Prime Minister Benjamin Netanyahu said Sunday that he had received information that world powers were "accelerating concessions" to Iran as the deadline for a comprehensive nuclear deal by June 30 approaches.
- Two weeks before Iran nuclear deal deadline, Israeli delegation to head to Washington
- Iran's Rohani: Final nuclear deal 'within reach'
- Report: Amid claims of Israeli cyberespionage, Iran mulls smartphone ban for officials
"Iran has backed away from the agreements apparently reached in Lausanne," Netanyahu told ministers at the weekly cabinet meeting in Jerusalem. "Unfortunately, the reports that have reached us from the world powers show that they are accelerating their concessions to Iran. Every day, this deal looks worse. It isn't too late to pull together and reject this bad deal, and to demand a better deal."
Netanyahu made his remarks on the backdrop of the difficult negotiations ongoing between Iran and the world powers in Vienna, as described by Secretary of State John Kerry in an interview with the Boston Globe, his first interview since being released from the hospital where he had been treated for a broken leg.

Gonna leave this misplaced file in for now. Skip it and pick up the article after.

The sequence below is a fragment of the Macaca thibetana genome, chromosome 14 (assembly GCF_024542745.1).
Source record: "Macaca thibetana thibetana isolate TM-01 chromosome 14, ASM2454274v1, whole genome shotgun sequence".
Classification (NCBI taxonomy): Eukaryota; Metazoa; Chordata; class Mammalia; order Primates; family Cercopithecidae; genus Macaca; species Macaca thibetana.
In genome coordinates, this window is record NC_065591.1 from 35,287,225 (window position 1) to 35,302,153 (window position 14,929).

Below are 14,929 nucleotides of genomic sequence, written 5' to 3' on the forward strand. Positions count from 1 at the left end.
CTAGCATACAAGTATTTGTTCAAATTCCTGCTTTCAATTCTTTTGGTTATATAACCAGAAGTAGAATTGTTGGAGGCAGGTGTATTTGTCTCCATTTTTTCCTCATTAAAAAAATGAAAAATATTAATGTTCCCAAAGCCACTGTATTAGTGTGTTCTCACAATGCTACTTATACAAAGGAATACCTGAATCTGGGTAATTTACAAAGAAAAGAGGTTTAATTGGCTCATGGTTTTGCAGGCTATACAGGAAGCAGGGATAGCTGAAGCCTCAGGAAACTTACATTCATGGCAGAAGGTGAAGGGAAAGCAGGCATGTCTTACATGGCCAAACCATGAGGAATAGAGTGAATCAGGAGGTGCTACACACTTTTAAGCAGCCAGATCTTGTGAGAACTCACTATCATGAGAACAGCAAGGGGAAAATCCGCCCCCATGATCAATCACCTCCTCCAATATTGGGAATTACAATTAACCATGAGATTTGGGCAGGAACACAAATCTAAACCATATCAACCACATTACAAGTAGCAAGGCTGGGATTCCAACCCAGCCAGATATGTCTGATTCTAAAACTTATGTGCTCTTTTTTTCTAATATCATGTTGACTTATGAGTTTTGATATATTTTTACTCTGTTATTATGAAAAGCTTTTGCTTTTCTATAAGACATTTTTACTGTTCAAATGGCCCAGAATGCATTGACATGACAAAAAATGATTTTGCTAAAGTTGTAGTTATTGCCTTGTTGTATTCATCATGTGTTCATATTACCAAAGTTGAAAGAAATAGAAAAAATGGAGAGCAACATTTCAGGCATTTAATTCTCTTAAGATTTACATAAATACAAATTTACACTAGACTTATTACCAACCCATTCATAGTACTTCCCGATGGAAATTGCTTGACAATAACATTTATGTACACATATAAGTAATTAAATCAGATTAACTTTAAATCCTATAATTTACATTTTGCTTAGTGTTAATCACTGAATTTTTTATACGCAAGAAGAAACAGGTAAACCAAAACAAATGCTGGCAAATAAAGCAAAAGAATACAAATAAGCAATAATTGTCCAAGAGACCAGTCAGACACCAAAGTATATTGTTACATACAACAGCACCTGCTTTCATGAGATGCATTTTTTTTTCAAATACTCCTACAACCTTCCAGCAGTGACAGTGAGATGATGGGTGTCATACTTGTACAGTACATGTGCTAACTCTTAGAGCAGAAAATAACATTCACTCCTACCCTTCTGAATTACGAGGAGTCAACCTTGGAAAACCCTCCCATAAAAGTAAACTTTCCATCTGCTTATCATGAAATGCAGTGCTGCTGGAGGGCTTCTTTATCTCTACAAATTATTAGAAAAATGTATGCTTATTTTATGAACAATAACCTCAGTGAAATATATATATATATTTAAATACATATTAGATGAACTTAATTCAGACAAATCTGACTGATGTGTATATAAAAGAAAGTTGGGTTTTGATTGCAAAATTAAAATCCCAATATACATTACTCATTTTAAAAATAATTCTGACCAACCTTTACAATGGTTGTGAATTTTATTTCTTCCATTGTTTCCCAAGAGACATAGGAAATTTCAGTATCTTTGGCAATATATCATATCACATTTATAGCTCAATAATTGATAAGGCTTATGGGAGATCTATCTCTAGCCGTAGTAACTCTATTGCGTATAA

"You know, some things have gotten hard. Some things are progressing,” Kerry said when asked whether negotiations had stalled. “It’s hard. It’s a hard negotiation. We haven’t talked to each other in 35 years. There’s huge suspicion. And huge stakes.”
“I’ve never said optimistic. I’ve always said hopeful. I’m hopeful. Could we get an agreement? For sure,” he added. “Could it fail? Yes.”
The bulk of the disagreements between the two sides revolve around Iran's rigid stance regarding the circumference and character of the International Atomic Energy Agency's inspection of its nuclear facilities. The powers are demanding that UN inspectors be given unrestricted access to the suspected nuclear facilities, anytime and anywhere. The Iranians are refusing to accept this demand and claim that they will allow the inspectors only "controlled access" to the various facilities in the country.
Iranian President Hassan Rohani told reporters on Saturday that he would not allow the nuclear deal to endanger Iran's state secrets. "Iran will absolutely not allow its national secrets to fall into the hands of foreigners through the Additional Protocol or any other means," Rohani said, referring to a mechanism that would allow for more intrusive inspections of Iranian sites.
Jerusalem is anxiously following the progress in the talks between Iran and the world powers, and are preparing for the final deal, even if the negotiations are extended by a few days. National Security Adviser Yossi Cohen flew to Washington on Sunday, where he will meet with his American counterparts Susan Rice and with other American officials to discuss the deal being formed, and to reiterate Israel's resistance to it.